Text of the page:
Narendra Modi’s secret weapon in the Gujarat success story was supposed to have been the bureaucrat.
Bureaucrats in Delhi, long accustomed to short shrift from power-puffed mantri-jis, spoke longingly about their colleagues in Delhi. The Chief Minister actually listens to the civil servant. He empowers the babu to make things happen. And he does it fast. The story was he liked to get briefed by ministers and by the time they walked out of his office, he would take action.
Someone who had worked with Modi the Chief Minister had this to say about him.
"I have seen the ability of Modi to pick and choose and empower able technocrats and bureaucrats. He has a keen eye for that. He himself does not have to intellectually and technologically strong. But few have the talent to sniff out good people as he does."
But by “good people” the person meant technocrats and bureaucrats, not ministers. A senior BJP member tells NDTV that Modi as PM has continued the Gujarat model of governance. “This was no secret that the government in Gujarat was run by Modi through his bureaucrats, who often bypassed the ministers and spoke to him directly and Modi often held direct video conferences with them at the district level. He is now doing the same with Chief Secretaries of states. He holds regular meets with top secretaries in the government of India.”
A September 2014 report in Business Standard said that both Foreign Secretary Sujatha Singh and Home Secretary Anil Goswami brief the PM directly, bypassing their ministers Sushma Swaraj and Rajnath Singh.
That makes it sound like it should be Ram Rajya for an ambitious bureaucrat under the Modi sarkar.
So, if everything is so great for the top bureaucrats, why are they fleeing Delhi? The Times of India reports that at least 56 IAS officers have prematurely left their central postings for state cadres since May 2014 – a “back-to-the-parent-state movement” which is very rare. In 2013, only three IAS left the Centre prematurely.
There’s no way to say definitively that bureaucrats are fleeing the heat of Modi sarkar (and we do not mean Delhi’s killer summer). Some are returning to their states as Chief Secretary though some secretary-rank officers in the defence ministry have left because of the “hard work” says the same report.
That means no more long leisurely lunches at Delhi Gymkhana club says another report in the Business Standard. It’s easier to get a table for lunch at IIC. The driveways of the Delhi Golf Club are deserted during office hours. Attendance and punctuality is tracked through a biometric system.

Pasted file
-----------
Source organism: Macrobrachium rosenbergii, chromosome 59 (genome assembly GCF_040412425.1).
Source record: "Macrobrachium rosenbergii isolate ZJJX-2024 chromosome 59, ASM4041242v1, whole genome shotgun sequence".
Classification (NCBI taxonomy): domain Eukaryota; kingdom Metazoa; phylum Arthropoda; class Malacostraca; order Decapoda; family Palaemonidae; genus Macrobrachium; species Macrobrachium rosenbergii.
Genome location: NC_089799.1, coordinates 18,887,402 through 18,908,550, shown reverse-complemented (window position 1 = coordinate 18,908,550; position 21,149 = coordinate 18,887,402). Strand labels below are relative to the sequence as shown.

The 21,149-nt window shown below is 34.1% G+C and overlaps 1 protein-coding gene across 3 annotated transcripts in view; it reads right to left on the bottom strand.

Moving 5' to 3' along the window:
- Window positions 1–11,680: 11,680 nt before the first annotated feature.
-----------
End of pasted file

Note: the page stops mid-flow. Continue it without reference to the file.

Central government officers who still have a five day week schedule are often at work on Saturdays clearing files because “there is no telling when the PMO will call asking for a file.” “Earlier I would hold a cabinet note for a month, now I have to clear it in three days,” says a finance ministry officer to Business Standard.
That might make it appear that only the slothful senior bureaucrat who wanted to ride out his tenure in a cushy posting in the capital is fleeing the city. But the cadre has no shortage of ambitious bureaucrats chafing to make a difference.
What’s more intriguing than those leaving are those not coming. TOI reports, few from the states appear eager to fill the vacancies. Only four IAS officers came forward against 30 vacancies in the joint secretary rank and one of those picked Bengaluru finally.
So what’s the problem?
Some of it is technical. TOI says the pool of available officers has shrunk because of delays in empanelment that allow central service officers to be eligible for the ranks of joint secretary and above. But Mihir Srivastava in Outlook quotes a cabinet secretary as complaining about the Prime Minister being both “a control freak and a travel freak”. That means in mid-March some 6,000 files were pending as opposed to 1,500 during Manmohan Singh’s time.
Meanwhile, the number of vacancies at director and joint secretary level had crossed 80 in April 2015 with many organizations headless or stretched thin with the director of the Indian Institute of Integrative Medicine in Jammu also overseeing the Central Drug Research Institute in Lucknow some 1,000 km away. The Cabinet Appointments Committee, writes Srivastava has been rendered “redundant”. Bureaucrats cannot lobby for posts in departments aligned to their education and aptitude. While that might have been intended to curtail potential for corruption, it also leads to discontent. And there is concern that some of the appointment delays are to accommodate RSS ideologues.
There are other more insidious factors. Like language. Business Standard writes that the new dispensation’s “emphasis on Hindi for all official work has left some bureaucrats, mainly from South India, in a tizzy.” The story goes that a senior official in the agriculture ministry was sent back to his parent cadre for failing to take a note in Hindi. And everyone is nervous about the moles who are reporting back to Big Brother.
“The fear factor is at play,” a joint secretary tells Srivastava in a coffee shop. “We are just carrying out instructions. We get very specific instructions, several times not in writing. You can’t afford to not act on such verbal communications and you can’t act on it unless due process is followed.”
None of this means that there is some bureaucratic mutiny in the offing. But it also shows that the bureaucracy - the much-vaunted weapon in Operation Remake India – could prove to be a double-edged sword for the Prime Minister.
Updated Date: Jul 10, 2015 21:56 PM